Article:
The Times West Virginian

September 7, 2011

Tailgating fun

By Debra Minor Wilson
Times West Virginian

FAIRMONT — (Editor’s note: The “My Favorite Recipe” food for September is tailgating food. Send your favorite homemade recipes to Debbie Wilson at dwilson@timeswv.com.)



For Budd and Robin Sapp, tailgating at Fairmont State and WVU football games is almost as much fun as going to the games themselves.

A proud FSU grad, Budd is a professor in the School of Education, serves on the FSU Athletic Association board and is active with the FSU Alumni Association. He also taught and coached at North Marion for 17 years before this.

Robin is an X-ray tech at Fairmont General Hospital.

Budd said he likes Fairmont State for its small campus atmosphere.

“You get to know your professors and they get to know you. Everybody seems to look out for you and take care of you. There’s a community atmosphere. That’s the special thing about Fairmont State.”

They go to as many home FSU games as they can. If they’re not at Duvall-Rosier Field, on WVU game days you just might find them at Milan Puskar Stadium in Morgantown.

What if both school have home games on the same day at the same time?

“It just depends on what’s going on with our daughters (Brigitte and Brooklyn) in Morgantown,” Budd said. “We might go to WVU and not Fairmont State. We’re not die hard. We have no preference.

“We just enjoy having people come to our tailgate.”

Of course, they were at the Falcons’ first home game Thursday, in their usual spot up near the press box.

“We had a good crowd, too,” he said. They’ve been tailgating since 2003, so they know what to bring.

Last week they took homemade pulled pork sandwiches and cole slaw, with some taco soup on the side. But if the week is a busy one, they might take just pizza and pepperoni rolls, Robin said. When it’s colder, she might bring some hot wassail in the slow cooker.

Sometimes friends call to see what they can bring.

Add some beverages and chips, and you’ve got a party.

“People know casually to come by,” Budd said. “If they don’t have something that we have, they’ll come over. It’s like a party.”

Robin got the recipe for the pulled pork from their younger daughter, Brooklyn, who is somewhat of a foodie.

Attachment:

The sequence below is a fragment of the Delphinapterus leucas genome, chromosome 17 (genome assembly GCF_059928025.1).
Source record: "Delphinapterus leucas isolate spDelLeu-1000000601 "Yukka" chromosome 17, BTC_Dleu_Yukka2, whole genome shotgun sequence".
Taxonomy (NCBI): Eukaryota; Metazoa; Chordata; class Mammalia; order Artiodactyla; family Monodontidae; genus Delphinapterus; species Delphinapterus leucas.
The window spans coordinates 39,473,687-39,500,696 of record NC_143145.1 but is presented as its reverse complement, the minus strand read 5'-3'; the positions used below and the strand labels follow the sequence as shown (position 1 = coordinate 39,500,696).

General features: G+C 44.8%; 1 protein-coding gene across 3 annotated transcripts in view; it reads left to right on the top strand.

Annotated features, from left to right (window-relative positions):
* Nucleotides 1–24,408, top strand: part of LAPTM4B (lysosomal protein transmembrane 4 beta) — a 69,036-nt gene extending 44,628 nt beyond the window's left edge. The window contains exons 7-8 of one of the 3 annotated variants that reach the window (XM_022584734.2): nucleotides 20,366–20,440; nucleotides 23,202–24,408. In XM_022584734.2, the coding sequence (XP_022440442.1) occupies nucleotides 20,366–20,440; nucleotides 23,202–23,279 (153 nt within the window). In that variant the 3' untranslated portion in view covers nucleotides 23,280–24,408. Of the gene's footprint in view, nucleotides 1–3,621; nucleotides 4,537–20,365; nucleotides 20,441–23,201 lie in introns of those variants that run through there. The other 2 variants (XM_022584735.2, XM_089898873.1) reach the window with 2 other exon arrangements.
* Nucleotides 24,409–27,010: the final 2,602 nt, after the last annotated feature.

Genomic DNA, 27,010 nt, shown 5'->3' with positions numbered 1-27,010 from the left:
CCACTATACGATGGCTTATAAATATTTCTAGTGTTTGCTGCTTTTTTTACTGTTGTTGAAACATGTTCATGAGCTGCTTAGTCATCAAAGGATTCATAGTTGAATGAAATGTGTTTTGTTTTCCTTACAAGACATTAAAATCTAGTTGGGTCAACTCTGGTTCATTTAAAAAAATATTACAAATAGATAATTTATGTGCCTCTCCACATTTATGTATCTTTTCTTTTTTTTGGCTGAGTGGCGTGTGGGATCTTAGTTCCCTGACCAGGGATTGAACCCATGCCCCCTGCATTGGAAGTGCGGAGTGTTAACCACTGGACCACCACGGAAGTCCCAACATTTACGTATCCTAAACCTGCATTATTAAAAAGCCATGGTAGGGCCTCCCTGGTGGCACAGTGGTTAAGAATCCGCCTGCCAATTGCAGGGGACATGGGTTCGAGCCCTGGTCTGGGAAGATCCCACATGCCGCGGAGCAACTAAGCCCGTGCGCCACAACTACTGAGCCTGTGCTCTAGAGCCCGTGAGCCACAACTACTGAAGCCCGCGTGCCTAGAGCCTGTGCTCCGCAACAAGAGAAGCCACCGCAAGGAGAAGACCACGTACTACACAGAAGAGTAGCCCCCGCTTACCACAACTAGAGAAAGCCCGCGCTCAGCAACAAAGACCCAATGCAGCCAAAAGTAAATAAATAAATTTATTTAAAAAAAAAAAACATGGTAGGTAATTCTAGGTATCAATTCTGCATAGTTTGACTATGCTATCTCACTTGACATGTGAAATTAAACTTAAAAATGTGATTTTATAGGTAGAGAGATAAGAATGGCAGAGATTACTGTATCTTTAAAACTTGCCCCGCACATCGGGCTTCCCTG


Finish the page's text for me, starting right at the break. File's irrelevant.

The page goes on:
“She’s definitely the cook in the family,” she said.

“We made about 10 pounds for Brigitte’s 25th birthday party and there was not much left,” Robin said with a laugh.

“Yeah, one friend ate five sandwiches. Needless to say, it was a big hit. And at the tailgate Thursday, most came back for more.”

Budd thinks the pulled pork is good. But don’t take just his word for it.

“That was the first time we made it,” he said. “All her friends liked it. So we figured if we brought it to the tailgate, we’d get the same kind of reaction.”

And they did.

Robin likes to cook as well. Her family has two holiday favorites: french toast with pecans and cinnamon for Christmas morning, and a unique way to use up Thanksgiving leftovers: baked shells stuffed with turkey and dressing, and covered with cream of chicken soup and Parmesan cheese.

Because his father died when he was 6, Budd was raised in his mother’s Italian family.

“She had three brothers and four sisters. My mom, aunts and grandmother made everything from scratch, from pasta to meatballs.”

From his family, Robin learned to make Italian delicacies like biscotti and pizzelles.

“When everyone was younger and in good health, we invited them here and videotaped them making all these different recipes,” Budd said.

“They didn’t have recipes. It was just a pinch of this, a pinch of that,” he added. “We tried to capture some of the more famous things they made, for a record for everybody.”

Robin’s mother, Mary Louise Dalton, also cooks, making good homemade cobbler.

“Yeah, we eat a little eclectic, a mixture of foods,” Budd said.

“All of our recipes we get from friends, online, magazines or the Times,” Robin said.

Sometimes she tweaks those recipes, such as adding sausage and pepperoni to a rigatoni recipe.

Sometimes, if it’s a noon game, they'll make a breakfast tailgate with that Christmas french toast, a baked dish of bacon, potatoes, peppers and cheese, or a quiche-like concoction of sausage, eggs, milk and peppers.

And sometimes, if the girls want, they’ll make the breakfast for them.

“Yeah. They’ll call and say they’re tired of the pulled pork or whatever, and say, ‘We want to do a breakfast tailgate.’

“And when they say, ‘We want to do it,’ that’s normally us,” he said, laughing.

The contest for September is tailgating food. To be featured on the “My Favorite Recipe” page, contact Debbie Wilson at 304-367-2549 or dwilson@timeswv.com.

Email Debra Minor Wilson at dwilson@timeswv.com.